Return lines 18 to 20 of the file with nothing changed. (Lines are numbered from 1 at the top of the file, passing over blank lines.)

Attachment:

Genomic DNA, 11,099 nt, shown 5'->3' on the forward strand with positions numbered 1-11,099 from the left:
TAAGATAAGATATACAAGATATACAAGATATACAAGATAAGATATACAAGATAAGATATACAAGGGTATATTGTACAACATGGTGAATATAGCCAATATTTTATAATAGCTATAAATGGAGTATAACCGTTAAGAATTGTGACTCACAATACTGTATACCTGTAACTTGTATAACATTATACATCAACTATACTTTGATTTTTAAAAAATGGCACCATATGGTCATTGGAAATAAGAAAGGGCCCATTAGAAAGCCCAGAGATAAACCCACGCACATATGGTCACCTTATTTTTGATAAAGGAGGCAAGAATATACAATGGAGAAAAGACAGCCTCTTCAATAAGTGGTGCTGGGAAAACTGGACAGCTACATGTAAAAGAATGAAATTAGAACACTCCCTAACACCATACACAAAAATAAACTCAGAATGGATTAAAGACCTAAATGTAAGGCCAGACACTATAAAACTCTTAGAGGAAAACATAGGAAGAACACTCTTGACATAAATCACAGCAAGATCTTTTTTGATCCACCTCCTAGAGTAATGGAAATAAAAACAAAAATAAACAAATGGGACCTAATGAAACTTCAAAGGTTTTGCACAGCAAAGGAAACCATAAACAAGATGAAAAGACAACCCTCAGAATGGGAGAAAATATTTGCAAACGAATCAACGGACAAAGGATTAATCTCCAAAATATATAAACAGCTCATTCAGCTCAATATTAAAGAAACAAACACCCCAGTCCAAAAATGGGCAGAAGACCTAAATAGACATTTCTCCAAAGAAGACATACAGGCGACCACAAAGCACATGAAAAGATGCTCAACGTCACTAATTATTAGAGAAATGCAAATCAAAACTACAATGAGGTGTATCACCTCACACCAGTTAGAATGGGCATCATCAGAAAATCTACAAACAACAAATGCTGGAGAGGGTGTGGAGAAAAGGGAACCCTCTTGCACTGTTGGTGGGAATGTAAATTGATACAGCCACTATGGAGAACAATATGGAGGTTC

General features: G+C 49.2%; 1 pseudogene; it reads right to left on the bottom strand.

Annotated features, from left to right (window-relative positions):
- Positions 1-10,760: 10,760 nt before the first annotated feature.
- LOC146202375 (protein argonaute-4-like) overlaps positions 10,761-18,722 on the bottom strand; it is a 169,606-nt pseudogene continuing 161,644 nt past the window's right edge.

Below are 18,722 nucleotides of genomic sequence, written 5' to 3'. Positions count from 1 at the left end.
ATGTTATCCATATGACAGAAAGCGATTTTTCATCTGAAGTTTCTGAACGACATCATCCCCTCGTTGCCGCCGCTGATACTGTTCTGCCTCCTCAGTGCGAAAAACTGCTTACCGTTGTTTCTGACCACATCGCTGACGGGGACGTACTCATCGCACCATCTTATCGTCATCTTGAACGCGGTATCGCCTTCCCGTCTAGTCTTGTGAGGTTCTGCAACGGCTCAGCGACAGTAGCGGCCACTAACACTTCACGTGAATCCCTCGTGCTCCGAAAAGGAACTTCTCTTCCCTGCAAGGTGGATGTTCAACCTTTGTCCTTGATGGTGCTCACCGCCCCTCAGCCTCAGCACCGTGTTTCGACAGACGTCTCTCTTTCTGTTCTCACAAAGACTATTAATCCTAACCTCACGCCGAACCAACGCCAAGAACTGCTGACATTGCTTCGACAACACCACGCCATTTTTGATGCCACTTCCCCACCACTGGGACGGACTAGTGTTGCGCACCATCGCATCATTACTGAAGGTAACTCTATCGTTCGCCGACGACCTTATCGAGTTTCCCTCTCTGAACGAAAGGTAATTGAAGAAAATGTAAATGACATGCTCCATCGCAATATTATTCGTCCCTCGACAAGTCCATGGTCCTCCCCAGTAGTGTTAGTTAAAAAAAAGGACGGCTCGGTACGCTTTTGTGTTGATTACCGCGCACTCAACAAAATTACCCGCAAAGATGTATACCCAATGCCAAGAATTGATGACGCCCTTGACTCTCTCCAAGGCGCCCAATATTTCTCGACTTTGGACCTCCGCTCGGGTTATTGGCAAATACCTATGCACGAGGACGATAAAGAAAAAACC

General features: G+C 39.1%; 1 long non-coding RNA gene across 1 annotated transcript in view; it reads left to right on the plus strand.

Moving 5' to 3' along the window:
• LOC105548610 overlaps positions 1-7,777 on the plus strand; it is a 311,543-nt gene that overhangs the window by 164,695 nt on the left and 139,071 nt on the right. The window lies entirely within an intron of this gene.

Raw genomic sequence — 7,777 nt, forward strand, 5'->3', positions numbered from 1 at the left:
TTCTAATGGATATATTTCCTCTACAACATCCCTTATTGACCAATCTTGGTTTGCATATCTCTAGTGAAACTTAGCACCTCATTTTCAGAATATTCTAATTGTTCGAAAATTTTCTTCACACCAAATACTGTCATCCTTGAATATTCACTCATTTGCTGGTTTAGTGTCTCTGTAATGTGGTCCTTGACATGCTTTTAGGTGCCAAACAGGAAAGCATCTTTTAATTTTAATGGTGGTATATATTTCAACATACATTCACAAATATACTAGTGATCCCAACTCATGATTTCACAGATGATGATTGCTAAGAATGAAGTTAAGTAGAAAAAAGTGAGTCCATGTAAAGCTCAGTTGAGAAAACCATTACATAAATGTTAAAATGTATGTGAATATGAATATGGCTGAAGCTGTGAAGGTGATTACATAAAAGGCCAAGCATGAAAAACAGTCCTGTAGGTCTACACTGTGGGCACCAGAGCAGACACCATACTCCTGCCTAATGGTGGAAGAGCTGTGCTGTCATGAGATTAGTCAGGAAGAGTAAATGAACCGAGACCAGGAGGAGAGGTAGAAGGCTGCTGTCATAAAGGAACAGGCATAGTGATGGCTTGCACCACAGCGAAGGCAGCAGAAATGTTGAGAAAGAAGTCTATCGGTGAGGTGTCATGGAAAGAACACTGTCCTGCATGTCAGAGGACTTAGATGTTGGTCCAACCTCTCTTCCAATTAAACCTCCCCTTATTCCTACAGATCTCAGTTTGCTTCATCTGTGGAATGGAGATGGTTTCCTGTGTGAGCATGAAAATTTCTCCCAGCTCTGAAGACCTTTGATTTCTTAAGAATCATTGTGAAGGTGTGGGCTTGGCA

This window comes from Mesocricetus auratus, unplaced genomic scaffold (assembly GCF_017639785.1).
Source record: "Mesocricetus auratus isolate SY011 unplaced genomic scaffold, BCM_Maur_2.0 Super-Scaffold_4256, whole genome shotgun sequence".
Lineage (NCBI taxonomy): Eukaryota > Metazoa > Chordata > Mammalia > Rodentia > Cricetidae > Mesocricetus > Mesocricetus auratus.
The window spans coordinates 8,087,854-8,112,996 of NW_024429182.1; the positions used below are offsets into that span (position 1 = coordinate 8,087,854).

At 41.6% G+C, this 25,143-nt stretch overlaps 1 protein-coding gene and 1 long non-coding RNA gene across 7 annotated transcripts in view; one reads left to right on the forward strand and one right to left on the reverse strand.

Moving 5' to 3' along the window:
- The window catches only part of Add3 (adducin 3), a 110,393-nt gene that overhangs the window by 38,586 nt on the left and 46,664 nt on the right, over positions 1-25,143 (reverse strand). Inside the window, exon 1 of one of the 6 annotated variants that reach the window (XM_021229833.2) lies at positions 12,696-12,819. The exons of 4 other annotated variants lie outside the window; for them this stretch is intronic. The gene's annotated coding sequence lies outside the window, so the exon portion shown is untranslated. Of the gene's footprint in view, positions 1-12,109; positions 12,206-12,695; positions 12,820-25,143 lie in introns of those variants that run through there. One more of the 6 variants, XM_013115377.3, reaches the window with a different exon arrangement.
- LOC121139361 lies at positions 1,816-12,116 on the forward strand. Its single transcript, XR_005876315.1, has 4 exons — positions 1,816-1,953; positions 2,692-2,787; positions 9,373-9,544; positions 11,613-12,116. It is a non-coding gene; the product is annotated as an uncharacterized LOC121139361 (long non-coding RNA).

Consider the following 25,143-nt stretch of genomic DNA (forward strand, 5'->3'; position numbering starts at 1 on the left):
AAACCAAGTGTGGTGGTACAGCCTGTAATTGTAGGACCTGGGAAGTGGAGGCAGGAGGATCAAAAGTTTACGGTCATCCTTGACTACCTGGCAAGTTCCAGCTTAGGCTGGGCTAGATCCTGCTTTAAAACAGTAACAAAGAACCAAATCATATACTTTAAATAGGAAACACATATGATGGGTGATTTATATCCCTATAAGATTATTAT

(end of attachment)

At 41.6% G+C, this 25,143-nt stretch overlaps 1 protein-coding gene and 1 long non-coding RNA gene across 7 annotated transcripts in view; one reads left to right on the forward strand and one right to left on the reverse strand.

Moving 5' to 3' along the window:
- The window catches only part of Add3 (adducin 3), a 110,393-nt gene that overhangs the window by 38,586 nt on the left and 46,664 nt on the right, over positions 1-25,143 (reverse strand). Inside the window, exon 1 of one of the 6 annotated variants that reach the window (XM_021229833.2) lies at positions 12,696-12,819. The exons of 4 other annotated variants lie outside the window; for them this stretch is intronic. The gene's annotated coding sequence lies outside the window, so the exon portion shown is untranslated. Of the gene's footprint in view, positions 1-12,109; positions 12,206-12,695; positions 12,820-25,143 lie in introns of those variants that run through there. One more of the 6 variants, XM_013115377.3, reaches the window with a different exon arrangement.